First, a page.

Other available tests for rapid diagnosis of influenza include the BioStar OIA FLU A/B test (BioStar, Boulder, Colo, USA) and the Directigen EZ Flu A + B test (Becton Dickinson, Franklin Lakes, NJ, USA). However, the OIA test is sufficiently complex to be less likely to be used by clinicians, and the Directigen EZ test has poorer sensitivity results than those given above.33 The Directigen EZ test is not licensed for office use in the United States.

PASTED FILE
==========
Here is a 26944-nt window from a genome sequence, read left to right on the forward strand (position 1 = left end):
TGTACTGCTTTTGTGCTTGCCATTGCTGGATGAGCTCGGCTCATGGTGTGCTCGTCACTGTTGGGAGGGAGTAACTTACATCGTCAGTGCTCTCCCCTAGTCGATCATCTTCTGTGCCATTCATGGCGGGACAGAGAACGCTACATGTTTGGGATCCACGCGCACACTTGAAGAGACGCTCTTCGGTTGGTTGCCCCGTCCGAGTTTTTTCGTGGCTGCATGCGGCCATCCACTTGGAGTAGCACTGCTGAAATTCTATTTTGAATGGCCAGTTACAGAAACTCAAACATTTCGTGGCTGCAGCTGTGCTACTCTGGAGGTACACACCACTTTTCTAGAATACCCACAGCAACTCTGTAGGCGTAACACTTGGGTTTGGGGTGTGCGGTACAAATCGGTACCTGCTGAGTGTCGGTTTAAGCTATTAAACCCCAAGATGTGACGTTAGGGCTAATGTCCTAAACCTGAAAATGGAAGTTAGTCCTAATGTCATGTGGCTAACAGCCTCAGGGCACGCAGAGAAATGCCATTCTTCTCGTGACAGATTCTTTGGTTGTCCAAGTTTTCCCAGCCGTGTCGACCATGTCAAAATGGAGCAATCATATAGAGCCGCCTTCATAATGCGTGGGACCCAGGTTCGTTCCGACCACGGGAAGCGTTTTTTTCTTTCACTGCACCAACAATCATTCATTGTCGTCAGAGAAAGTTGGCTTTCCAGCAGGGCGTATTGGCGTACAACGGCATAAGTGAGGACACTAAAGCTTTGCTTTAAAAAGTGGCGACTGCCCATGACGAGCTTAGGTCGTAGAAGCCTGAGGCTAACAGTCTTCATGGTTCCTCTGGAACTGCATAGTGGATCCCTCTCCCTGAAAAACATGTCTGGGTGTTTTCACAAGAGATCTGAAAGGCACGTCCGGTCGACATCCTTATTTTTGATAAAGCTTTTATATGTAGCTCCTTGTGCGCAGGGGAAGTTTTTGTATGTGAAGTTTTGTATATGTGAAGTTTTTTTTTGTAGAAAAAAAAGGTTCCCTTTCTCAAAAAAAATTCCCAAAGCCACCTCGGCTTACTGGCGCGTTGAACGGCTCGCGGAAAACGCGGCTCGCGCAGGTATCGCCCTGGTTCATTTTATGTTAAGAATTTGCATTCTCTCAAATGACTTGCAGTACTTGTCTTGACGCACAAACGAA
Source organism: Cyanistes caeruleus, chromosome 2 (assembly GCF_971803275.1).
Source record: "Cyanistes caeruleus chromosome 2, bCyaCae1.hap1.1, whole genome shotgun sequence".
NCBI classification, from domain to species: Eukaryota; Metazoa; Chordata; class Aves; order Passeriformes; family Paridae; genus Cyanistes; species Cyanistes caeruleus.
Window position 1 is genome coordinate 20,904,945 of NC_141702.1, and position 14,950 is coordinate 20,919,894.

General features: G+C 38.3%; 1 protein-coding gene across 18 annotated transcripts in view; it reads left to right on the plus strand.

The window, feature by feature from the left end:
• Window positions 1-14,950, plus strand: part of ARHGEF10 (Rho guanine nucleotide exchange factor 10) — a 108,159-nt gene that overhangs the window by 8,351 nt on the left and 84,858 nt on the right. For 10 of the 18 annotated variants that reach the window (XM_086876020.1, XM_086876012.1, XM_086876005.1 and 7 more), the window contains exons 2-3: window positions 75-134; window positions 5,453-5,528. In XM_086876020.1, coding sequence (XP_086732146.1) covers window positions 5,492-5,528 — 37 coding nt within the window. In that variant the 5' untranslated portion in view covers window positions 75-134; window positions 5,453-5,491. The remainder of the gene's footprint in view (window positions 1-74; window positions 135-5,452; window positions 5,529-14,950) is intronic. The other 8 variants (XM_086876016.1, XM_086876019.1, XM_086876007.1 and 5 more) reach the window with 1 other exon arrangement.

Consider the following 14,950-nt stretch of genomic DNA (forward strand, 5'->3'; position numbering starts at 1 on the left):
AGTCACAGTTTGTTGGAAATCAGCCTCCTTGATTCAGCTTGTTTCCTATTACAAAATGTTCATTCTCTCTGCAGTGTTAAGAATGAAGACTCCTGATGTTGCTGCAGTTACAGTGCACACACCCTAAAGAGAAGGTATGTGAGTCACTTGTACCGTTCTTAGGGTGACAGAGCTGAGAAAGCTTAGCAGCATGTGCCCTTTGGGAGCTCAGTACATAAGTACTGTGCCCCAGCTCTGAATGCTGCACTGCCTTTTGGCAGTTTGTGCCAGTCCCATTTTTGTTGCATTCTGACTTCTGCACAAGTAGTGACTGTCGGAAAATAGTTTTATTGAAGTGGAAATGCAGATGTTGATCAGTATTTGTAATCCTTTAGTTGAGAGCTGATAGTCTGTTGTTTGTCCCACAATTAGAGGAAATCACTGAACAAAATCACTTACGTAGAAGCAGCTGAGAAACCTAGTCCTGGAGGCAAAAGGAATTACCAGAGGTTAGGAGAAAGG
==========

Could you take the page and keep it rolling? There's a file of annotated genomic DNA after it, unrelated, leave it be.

The BinaxNOW Streptococcus pneumoniae urinary antigen test (Binax, Scarborough, Me, USA) is a rapid ICT assay performed on standard urine samples. A swab is dipped in the urine and then placed on a nitrocellulose membrane that contains rabbit antibodies against S. pneumoniae. Six drops of a supplied reagent solution are added, and after 15 minutes the card is read. There is one line for the internal control, and the appearance of a second line signifies a positive result (Box 3). The test detects the C-polysaccharide from the cell wall of all pneumococcal serotypes.